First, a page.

Asaram Bhaand :
Asaram Bapu, born Asumal Thaumal Harpalani or Asumal Sirumalani on April 17, 1941in the Berani village of the Nawabshah District in British India (present-day Pakistan), to Menhgiba and Thaumal Sirumalani. Following the partition of India in 1947, he and his family moved to Ahmedabad,Gujarat territory of Union of India of that time, nowRepublic of India, leaving behind their immovable assets in Sindh ,Thaumal, Asaram's father, subsequently founded a company which produced coal and wood.At one time (1958-1959) he sold tea in front of the Magistrate's office. After the death of his father, he learned meditation and spirituality from his mother. Over a period of years he acquired 10 acres of land in Gujarat, and he set up a small ashram. At that time he dropped his surname and began calling himself Asaram Bapu. He finally left his family and traveled the country, until he went to Vrindaban (land of Character Dila people) , to the ashram of saint Lilashah is a controversial Hindu preacher from India.He preaches the existence of One Supreme Conscious and claims Bhakti yoga, Gnana yoga and Karma yoga as influences.In early 1970, Asaram built his first ashram on 4 ha (10 acres) of land in Gujarat and began using the name Asaram Bapu. Presently, there are over 400 major and minor ashrams in India and abroad and numerous followers.Asaram has been involved in several controversies including criminal cases filed against him, encroachment by his ashrams, his remarks on the 2012 Delhi gang rape, and a 2013 charge of sexual assault of a minor.
Controversies Land encroachment:
In the year 2000, the Asaram Ashram was allocated about 10 acres (4 ha) of land in Bhairavi village of Navsari district by the Gujarat government. The ashram encroached on an additional 6 acres (6 ha), leading to protests in the local villages. On a complaint filed by locals, and after repeated notices were ignored, the district authorities with police assistance bulldozed the encroachments and took possession of the land. The Yog Vedanta Samiti of Asaram was reportedly given permission to use the premises of the Mangalya temple in Ratlam in Madhya Pradesh for 11 days for a satsang in 2001. The samiti failed to vacate the premises after the satsang, and continue to occupy a total of 40 ha (100 acres) of land, valued at over 700 crores. The land belongs to the now defunct Jayant Vitamins Limited. Asaram denied any involvement, saying the reports were baseless and untenable. The Nashik Municipal Corporation destroyed a part of Bapu's ashram in Bhilwara for a 10 year encroaching on government owned land.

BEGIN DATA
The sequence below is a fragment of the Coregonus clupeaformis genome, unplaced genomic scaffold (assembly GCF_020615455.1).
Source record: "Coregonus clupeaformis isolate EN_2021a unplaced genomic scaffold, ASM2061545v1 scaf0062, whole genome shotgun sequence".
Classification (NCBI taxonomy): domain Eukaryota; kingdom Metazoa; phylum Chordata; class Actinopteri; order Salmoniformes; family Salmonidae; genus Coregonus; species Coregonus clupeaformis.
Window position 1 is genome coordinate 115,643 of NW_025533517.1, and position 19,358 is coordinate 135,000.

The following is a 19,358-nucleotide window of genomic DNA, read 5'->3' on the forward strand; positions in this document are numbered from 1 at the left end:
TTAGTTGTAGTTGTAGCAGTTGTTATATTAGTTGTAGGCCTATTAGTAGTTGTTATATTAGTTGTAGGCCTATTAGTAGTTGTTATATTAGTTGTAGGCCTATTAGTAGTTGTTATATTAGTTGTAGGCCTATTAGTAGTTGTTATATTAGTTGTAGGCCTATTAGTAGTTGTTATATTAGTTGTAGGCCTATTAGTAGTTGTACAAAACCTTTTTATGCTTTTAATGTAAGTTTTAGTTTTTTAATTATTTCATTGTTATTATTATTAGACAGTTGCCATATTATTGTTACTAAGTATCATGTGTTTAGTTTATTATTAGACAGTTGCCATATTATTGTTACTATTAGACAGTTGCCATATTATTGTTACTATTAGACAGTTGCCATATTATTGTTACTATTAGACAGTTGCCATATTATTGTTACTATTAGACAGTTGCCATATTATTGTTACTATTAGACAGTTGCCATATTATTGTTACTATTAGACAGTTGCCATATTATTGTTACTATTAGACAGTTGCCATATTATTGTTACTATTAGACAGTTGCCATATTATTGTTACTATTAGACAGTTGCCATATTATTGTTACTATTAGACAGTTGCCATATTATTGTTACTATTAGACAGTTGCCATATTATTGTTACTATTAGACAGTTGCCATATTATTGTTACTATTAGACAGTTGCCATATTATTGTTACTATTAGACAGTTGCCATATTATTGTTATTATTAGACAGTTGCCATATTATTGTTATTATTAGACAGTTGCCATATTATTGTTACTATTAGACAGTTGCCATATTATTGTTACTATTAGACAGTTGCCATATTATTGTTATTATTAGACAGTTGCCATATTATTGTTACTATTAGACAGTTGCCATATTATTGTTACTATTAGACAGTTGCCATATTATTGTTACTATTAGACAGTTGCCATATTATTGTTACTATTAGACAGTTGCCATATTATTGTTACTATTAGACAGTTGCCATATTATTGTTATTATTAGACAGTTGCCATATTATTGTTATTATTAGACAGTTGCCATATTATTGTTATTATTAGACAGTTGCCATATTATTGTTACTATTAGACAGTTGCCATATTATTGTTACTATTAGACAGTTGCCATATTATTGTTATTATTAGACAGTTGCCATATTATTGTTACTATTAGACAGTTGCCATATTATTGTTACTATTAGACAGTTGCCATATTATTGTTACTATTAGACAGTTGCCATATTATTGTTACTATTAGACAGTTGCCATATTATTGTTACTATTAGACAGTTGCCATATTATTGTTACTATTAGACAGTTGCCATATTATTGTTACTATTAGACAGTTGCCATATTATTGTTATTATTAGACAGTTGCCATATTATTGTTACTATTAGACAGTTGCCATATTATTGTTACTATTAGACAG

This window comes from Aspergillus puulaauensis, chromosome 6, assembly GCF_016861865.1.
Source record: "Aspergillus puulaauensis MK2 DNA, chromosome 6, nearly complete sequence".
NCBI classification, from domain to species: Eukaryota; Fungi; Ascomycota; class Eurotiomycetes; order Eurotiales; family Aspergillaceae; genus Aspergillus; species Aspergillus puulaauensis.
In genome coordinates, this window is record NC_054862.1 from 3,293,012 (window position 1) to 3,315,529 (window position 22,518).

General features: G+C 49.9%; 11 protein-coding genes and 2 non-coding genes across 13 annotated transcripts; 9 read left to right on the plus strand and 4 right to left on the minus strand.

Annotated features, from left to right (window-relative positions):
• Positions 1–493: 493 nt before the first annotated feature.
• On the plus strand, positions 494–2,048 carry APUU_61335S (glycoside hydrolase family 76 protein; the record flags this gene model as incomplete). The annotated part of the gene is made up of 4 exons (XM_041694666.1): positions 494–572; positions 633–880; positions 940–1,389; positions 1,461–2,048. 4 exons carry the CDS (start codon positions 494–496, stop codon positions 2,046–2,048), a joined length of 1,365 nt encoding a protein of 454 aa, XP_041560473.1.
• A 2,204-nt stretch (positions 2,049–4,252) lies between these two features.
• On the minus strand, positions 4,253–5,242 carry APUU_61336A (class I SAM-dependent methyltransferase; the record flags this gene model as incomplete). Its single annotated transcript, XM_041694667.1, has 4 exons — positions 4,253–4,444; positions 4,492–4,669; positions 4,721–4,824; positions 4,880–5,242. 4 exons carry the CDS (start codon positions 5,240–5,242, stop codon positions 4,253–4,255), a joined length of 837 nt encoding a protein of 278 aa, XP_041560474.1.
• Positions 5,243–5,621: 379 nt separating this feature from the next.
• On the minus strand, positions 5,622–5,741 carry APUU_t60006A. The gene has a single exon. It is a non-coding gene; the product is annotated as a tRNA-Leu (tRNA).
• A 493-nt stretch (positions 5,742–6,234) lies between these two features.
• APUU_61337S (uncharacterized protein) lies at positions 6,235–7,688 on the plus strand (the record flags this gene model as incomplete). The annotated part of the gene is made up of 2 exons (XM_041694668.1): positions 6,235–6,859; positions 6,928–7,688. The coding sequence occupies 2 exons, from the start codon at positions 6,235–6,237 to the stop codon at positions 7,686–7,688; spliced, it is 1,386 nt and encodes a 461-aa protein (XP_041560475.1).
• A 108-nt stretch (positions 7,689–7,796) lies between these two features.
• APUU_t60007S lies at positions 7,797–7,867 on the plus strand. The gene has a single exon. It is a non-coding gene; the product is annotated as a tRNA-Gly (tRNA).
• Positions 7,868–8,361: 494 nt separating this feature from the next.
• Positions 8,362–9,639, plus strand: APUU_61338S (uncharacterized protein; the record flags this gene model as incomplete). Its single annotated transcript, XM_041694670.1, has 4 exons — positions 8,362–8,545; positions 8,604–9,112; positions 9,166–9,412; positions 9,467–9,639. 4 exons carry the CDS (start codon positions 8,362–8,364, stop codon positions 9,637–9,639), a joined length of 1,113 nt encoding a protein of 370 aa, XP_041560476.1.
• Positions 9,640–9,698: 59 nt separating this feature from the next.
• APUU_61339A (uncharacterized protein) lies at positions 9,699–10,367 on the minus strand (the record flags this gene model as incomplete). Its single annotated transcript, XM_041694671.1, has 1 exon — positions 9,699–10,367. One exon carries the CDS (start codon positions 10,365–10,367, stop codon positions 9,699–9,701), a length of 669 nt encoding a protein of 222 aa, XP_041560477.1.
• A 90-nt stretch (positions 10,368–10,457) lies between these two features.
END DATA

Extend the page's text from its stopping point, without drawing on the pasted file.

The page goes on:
Statements on 2012 Delhi gang rape victim:Asaram was widely criticized after his remark that the December 16, 2012 Delhi gang rape victim was equally guilty along with those responsible for the sexual assault on her. He is reported to have said: “Only five or six people are not the culprits. The victim is as guilty as her rapists… She should have called the culprits brothers and begged before them to stop… This could have saved her dignity and life. Can one hand clap? I don't think so.” He is also reported to have said that he was against harsher punishments for the accused in the Delhi rape victim case, as the law could be misused. To support his point, he is said to have stated that, “Dowry law in India is the biggest example of law being misused.” Asaram denied giving any statement in which he blamed the girl for the gang rape. According to him, his statement was distorted and presented in the wrong way. He announced a reward of 50,000 rupees for anyone who can prove he blamed the victim for the gang rape.
Allegations of sexual assault:In
August 2013, Asaram was accused of sexually
assaulting a 16-year-old girl at his ashram in Jodhpur
on the pretext of exorcising her from evil spirits. Two days after the alleged
assault the girl's parents filed a complaint with the police in Delhi and a medical
examination confirmed that she had been assaulted. When Asaram did not appear
for interrogation by August 31, Delhi police booked him under Indian Penal
Code sections 342 (wrongful confinement), 376 (rape), 506 (criminal
intimidation), and sections of the Juvenile Justice Act, and the Protection of
Children from Sexual Offences Act.